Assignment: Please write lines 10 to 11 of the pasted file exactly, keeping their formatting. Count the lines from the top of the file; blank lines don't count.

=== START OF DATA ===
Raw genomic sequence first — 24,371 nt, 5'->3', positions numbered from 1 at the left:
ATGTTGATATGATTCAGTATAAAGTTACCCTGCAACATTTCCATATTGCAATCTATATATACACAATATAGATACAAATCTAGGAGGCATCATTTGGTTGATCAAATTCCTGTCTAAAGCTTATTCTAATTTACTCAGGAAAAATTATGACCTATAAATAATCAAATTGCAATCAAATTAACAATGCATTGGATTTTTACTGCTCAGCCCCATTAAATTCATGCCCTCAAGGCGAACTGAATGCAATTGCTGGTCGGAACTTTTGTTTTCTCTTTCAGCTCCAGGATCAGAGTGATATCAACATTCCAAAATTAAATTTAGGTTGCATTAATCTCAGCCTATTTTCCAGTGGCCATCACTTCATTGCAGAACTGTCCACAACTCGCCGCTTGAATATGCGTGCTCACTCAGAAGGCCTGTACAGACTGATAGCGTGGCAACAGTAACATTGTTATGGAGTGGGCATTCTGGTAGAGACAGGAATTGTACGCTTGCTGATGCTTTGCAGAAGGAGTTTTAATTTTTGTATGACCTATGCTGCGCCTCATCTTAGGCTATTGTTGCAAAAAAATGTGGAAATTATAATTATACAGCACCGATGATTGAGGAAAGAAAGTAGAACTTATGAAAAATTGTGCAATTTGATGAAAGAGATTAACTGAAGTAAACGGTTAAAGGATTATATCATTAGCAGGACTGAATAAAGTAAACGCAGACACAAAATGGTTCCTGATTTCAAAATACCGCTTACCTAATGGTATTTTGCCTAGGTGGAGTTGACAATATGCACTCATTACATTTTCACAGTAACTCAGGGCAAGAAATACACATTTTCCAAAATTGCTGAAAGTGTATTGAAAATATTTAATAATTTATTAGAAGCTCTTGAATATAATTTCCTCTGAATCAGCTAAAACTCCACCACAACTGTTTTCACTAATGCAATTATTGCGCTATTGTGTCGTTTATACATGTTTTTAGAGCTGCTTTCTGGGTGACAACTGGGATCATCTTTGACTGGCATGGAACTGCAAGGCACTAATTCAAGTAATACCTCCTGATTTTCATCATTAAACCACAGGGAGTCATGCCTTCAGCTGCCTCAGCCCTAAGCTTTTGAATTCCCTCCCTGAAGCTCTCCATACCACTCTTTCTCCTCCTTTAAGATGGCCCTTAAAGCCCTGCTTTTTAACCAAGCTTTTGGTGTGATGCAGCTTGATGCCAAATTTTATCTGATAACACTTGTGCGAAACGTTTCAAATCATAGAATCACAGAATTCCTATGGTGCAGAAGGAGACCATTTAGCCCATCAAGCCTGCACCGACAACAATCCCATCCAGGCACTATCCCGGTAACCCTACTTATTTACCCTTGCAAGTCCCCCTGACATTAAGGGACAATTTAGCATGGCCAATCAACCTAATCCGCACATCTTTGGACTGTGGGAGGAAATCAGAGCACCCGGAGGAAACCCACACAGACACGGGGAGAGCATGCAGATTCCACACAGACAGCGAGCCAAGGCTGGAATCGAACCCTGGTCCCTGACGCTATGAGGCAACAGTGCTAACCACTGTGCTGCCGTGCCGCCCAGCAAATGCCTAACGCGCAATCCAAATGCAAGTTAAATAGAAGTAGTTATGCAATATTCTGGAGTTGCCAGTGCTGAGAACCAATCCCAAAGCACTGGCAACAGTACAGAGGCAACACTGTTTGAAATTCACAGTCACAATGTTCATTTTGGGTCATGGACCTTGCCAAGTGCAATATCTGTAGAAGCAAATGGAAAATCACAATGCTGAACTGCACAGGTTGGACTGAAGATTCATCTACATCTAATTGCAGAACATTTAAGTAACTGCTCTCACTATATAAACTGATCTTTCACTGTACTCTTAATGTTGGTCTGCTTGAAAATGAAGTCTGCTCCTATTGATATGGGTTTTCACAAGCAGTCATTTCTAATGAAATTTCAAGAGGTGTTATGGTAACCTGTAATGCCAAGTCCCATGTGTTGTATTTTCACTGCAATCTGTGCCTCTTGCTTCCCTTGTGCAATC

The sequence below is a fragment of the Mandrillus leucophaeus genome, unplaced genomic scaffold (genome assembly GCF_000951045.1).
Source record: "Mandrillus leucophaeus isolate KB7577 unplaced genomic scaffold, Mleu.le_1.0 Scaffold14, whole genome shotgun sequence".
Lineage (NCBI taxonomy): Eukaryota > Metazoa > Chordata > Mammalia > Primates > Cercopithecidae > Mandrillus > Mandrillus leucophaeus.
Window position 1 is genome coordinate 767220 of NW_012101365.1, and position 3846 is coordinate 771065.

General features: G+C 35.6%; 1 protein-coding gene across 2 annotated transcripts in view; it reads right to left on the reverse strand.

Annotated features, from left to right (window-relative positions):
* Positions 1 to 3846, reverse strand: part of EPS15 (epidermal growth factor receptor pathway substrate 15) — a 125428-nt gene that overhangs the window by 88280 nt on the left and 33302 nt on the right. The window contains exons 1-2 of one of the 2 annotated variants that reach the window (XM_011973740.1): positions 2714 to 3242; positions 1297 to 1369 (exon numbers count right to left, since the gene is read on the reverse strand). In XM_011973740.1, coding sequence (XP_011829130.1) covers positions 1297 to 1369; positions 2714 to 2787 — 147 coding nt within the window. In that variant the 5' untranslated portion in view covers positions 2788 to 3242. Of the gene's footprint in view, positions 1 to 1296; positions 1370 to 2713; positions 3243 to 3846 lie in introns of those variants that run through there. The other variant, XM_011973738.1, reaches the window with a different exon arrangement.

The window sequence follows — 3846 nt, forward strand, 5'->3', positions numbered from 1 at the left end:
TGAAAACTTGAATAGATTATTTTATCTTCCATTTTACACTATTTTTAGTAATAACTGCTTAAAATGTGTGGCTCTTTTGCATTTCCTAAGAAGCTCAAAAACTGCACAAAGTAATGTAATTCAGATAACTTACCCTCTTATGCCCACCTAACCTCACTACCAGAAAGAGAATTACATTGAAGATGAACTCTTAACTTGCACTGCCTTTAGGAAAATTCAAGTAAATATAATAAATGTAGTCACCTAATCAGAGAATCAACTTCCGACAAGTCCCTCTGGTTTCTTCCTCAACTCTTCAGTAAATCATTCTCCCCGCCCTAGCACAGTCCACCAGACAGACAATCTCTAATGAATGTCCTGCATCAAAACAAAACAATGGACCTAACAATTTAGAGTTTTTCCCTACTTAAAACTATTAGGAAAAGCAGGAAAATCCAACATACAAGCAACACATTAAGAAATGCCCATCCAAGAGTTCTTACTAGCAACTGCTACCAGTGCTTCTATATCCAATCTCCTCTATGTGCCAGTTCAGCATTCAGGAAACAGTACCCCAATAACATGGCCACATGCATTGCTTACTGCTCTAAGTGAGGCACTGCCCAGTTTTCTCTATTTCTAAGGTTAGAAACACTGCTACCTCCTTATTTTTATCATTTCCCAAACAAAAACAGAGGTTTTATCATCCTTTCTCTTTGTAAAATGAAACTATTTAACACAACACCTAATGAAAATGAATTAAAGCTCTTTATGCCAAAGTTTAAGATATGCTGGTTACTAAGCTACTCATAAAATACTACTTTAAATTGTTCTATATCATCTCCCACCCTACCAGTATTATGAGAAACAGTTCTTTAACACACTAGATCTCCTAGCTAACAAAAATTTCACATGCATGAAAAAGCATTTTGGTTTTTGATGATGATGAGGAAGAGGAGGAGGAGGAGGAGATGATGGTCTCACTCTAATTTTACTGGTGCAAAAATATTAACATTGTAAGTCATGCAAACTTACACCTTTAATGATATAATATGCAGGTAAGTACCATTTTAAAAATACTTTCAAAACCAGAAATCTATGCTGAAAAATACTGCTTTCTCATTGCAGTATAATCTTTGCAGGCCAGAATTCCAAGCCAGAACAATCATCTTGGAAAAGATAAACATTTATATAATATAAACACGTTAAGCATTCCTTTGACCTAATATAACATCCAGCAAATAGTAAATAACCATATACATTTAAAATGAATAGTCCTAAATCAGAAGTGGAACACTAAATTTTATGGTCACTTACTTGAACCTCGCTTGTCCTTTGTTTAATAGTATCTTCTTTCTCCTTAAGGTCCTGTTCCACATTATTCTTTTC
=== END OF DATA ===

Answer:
The window sequence follows — 3846 nt, forward strand, 5'->3', positions numbered from 1 at the left end:
TGAAAACTTGAATAGATTATTTTATCTTCCATTTTACACTATTTTTAGTAATAACTGCTTAAAATGTGTGGCTCTTTTGCATTTCCTAAGAAGCTCAAAAACTGCACAAAGTAATGTAATTCAGATAACTTACCCTCTTATGCCCACCTAACCTCACTACCAGAAAGAGAATTACATTGAAGATGAACTCTTAACTTGCACTGCCTTTAGGAAAATTCAAGTAAATATAATAAATGTAGTCACCTAATCAGAGAATCAACTTCCGACAAGTCCCTCTGGTTTCTTCCTCAACTCTTCAGTAAATCATTCTCCCCGCCCTAGCACAGTCCACCAGACAGACAATCTCTAATGAATGTCCTGCATCAAAACAAAACAATGGACCTAACAATTTAGAGTTTTTCCCTACTTAAAACTATTAGGAAAAGCAGGAAAATCCAACATACAAGCAACACATTAAGAAATGCCCATCCAAGAGTTCTTACTAGCAACTGCTACCAGTGCTTCTATATCCAATCTCCTCTATGTGCCAGTTCAGCATTCAGGAAACAGTACCCCAATAACATGGCCACATGCATTGCTTACTGCTCTAAGTGAGGCACTGCCCAGTTTTCTCTATTTCTAAGGTTAGAAACACTGCTACCTCCTTATTTTTATCATTTCCCAAACAAAAACAGAGGTTTTATCATCCTTTCTCTTTGTAAAATGAAACTATTTAACACAACACCTAATGAAAATGAATTAAAGCTCTTTATGCCAAAGTTTAAGATATGCTGGTTACTAAGCTACTCATAAAATACTACTTTAAATTGTTCTATATCATCTCCCACCCTACCAGTATTATGAGAAACAGTTCTTTAACACACTAGATCTCCTAGCTAACAAAAATTTCACATGCATGAAAAAGCATTTTGGTTTTTGATGATGATGAGGAAGAGGAGGAGGAGGAGGAGATGATGGTCTCACTCTAATTTTACTGGTGCAAAAATATTAACATTGTAAGTCATGCAAACTTACACCTTTAATGATATAATATGCAGGTAAGTACCATTTTAAAAATACTTTCAAAACCAGAAATCTATGCTGAAAAATACTGCTTTCTCATTGCAGTATAATCTTTGCAGGCCAGAATTCCAAGCCAGAACAATCATCTTGGAAAAGATAAACATTTATATAATATAAACACGTTAAGCATTCCTTTGACCTAATATAACATCCAGCAAATAGTAAATAACCATATACATTTAAAATGAATAGTCCTAAATCAGAAGTGGAACACTAAATTTTATGGTCACTTACTTGAACCTCGCTTGTCCTTTGTTTAATAGTATCTTCTTTCTCCTTAAGGTCCTGTTCCACATTATTCTTTTC